Dr Thomas Boyle Grierson


The Grierson Collection, Thornhill, and Its Dispersal*
by A.E.Truckell, M.A., F.M.A., F.S.A.Scot.

Doctor Grierson received a grant from the Duke of Buccleuch of land at the end of New Street, and a Museum building and house took shape there, being begun in 1869 and opened to the public in 1872.

The Doctor was a man of keen intelligence and omnivorous interests, and had an exceptionally attractive character: he was a warm friend and correspondent of many famous 19th-century scholars, scientists and travellers: thus his Museum of 4,000-odd catalogued specimens (and many more) and Library of 3,000-odd books contained much of real importance as well as reflecting a remarkable and unusual personality. Left, with inadequate funds, to a Trust on his death late in 1889, it languished for many years: finally the Department of Education for Scotland held a local Enquiry and drew up a Scheme which on 24th June, 1965, became an Order in Council, under which a Committee of the Dumfriesshire Educational Trust was to disband the collection, giving first choice to local institutions.

As the collection has now been dispersed, and as a good deal of the material is either recorded as being "at Thornhill," or has received insufficient attention, the table which follows gives some of the more important items and their present locations. All items listed as "local" are from the Society's three counties - Dumfries, Kirkcudbright and Wigtown - and have been transferred to Dumfries Museum except where otherwise stated: present locations are given for non-local items. The table relates only to material in public institutions and not to articles - mainly in the recent and ethnographic brackets, and books - disposed of to dealers.



A good representation of WANLOCKHEAD minerals: antimony from GLENDINNING and THE KNIPES, haematite from AUCHENCAIRN: amethyst from BORELAND, among local sites.


British, Continental, American, African, Asiatic and Australian minerals are well represented and have been retained as a teaching collection at Dumiries.

Notable geologists who contributed to the geological collection include Geikie, Hugh Miller, Plant, and, locally, Patrick Dudgeon, Dr. Gilchrist and Dr. Wilson of Wanlockhead.



Ordovician and Silurian. Several fine large "tuning-fork" Graptolites from WANLOCKHEAD.

Carboniferous. A large and important representation, mainly marine fossils, from CLOSEBURN limestone quarry: large Nautiloids, large and very complete Orthocerids, and large Productids, are especially prominent. There are a few very fine fern impressions and plant stems. While most of this group is at Dumfries small selections went to the Royal Scottish Museum, Edinburgh University, the Hunterian Museum and Glasgow City Museum.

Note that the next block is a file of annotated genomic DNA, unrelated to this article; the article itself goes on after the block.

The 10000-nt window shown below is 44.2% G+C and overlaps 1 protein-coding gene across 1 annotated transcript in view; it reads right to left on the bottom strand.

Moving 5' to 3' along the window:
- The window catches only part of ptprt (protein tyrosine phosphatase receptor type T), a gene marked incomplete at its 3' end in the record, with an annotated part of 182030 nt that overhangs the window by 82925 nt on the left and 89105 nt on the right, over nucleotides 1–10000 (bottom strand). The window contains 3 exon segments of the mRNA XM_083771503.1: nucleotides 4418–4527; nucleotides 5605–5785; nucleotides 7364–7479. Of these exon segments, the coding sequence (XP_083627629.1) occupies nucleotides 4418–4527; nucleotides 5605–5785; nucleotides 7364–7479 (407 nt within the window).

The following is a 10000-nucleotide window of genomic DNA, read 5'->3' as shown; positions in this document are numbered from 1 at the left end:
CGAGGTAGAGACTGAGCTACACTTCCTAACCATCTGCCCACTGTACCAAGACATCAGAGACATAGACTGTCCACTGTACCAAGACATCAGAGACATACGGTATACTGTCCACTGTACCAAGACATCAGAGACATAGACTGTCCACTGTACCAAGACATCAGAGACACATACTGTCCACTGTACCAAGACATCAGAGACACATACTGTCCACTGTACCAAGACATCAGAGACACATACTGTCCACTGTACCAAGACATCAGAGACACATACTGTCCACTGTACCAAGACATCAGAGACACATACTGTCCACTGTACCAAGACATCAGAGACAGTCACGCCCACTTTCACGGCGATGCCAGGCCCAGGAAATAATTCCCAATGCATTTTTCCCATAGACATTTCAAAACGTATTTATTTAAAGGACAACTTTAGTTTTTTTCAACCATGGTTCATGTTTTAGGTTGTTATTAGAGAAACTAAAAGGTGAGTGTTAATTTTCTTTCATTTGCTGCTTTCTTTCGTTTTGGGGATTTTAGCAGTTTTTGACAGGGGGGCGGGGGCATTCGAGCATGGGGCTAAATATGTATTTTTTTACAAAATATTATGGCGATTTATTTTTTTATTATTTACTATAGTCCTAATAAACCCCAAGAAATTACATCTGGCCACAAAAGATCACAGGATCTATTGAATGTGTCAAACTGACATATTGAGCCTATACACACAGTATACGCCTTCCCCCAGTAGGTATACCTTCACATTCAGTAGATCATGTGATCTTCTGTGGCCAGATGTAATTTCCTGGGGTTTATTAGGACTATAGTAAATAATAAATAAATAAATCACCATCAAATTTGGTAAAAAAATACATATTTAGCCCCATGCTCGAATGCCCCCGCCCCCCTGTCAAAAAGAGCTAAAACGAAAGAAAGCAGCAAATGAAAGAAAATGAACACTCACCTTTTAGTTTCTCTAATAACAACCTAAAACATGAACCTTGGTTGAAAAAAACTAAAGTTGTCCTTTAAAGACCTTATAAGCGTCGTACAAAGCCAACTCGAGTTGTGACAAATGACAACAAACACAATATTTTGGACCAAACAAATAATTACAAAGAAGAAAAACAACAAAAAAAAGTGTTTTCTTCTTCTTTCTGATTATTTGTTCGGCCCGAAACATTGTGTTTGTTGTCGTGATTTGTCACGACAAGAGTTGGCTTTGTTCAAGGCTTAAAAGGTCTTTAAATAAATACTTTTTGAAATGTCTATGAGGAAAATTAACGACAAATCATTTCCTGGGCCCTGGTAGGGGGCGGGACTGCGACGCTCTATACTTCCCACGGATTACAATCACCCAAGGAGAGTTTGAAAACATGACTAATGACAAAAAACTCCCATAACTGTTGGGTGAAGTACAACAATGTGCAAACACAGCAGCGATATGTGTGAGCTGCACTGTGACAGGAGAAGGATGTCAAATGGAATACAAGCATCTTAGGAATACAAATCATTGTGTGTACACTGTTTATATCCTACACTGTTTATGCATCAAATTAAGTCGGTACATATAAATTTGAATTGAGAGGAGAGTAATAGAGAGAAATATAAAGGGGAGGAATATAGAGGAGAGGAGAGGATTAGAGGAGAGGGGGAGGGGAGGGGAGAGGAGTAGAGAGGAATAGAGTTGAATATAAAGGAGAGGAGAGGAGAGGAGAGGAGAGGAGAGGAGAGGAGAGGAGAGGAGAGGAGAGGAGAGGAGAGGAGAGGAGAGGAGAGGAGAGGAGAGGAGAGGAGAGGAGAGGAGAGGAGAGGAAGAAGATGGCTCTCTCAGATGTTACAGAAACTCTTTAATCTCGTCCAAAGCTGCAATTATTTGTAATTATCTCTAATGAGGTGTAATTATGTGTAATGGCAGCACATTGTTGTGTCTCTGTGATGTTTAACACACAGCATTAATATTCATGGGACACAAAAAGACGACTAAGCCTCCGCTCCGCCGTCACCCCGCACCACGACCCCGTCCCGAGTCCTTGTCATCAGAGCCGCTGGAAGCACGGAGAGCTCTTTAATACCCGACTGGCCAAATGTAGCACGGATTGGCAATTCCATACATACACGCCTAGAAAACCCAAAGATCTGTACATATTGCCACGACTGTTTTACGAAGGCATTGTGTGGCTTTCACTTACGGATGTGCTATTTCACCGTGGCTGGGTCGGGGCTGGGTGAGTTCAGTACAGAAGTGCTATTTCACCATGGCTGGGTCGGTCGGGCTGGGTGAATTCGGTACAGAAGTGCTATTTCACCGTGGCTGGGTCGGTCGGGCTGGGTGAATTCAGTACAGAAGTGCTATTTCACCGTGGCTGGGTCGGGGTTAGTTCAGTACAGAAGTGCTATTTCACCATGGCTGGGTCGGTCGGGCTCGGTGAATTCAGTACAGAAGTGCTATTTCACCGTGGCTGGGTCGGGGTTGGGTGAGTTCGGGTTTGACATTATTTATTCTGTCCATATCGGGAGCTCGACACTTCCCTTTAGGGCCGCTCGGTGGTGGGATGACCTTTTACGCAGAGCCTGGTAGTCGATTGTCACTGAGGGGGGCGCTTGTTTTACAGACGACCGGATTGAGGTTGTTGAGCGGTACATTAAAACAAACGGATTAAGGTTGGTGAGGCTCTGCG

There is also a good representation of fern impressions and plant stems from the SANQUHAR and KIRKCONNEL coal measures.

Permian. A set of footprints from Annandale, probably CORNCOCKLE Quarry, and a set of footprints of "Herpetichnus Loxodactylus" from LOCHARBRIGGS. (See Article p.14 supra.)


The very large collection of English, European and American fossils has been retained at Dumfries as a teaching collection. There is a particularly strong group of Barrow Lias specimens.

Structural Geology. This small group has been retained at Dumfries. It includes local and foreign material.


The Herbarium collection was much decayed but a considerable amount remained in good condition: this has been rearranged, and contains a proportion of local specimens.



Large End-Scraper, LUCE SANDS.

Scrapers, LUCE SANDS.
Two bi-triangular Arrowheads<, LUCE SANDS.
Pitchstone Blades, LUCE SANDS.

Bronze Age
Tanged flint, LUCE SANDS.
Barbed and tanged, LUCE SANDS; STANDING BRAE, Farding, Keir; POLSKEOCH, Penpont; BARDENNOCH, Keir (chert); TOWNHEAD, Closeburn.
Piano-convex flint knife from cist in cairn at BARDENNOCH (Keir).
Large Perforated Axe-Hammers:
Small neat axe-hammer in igneous stone from a cairn at TYNRON.
Partly perforated small pink quartzite hammer from FAIRHOLM, Lockerbie.
Small deep perforated hammer from BALAGGAN (Durisdeer).
Flattened hammer with very small perforation, local.
Small deep perforated hammer from COSHOGLE, Durisdeer.
TINWALD (quartzite, beautifully made); DALGARNOCK, Old Churchyard.
Carved Quartzite Ball, CREE MOSS.
Chisel-like small Axe with slight flanges, RAEBURN BOG, Eskdalemuir.2
Flanged Axes from KIRKLESS, Durisdeer; TOWNSFOOT LOCH, Closeburn; PARK OF CLOSEBURN.2
Socketed Axe, AUCHENCAIRN HILL, Closeburn.2
Spearhead, leaf-shaped, almost 13 inches long, SPRINGFIELD, Dunscore.2
Spearhead, five inches long, with two loops standing out from the socket on either side, from SPEARFORD BRIDGE, Crossmichael.2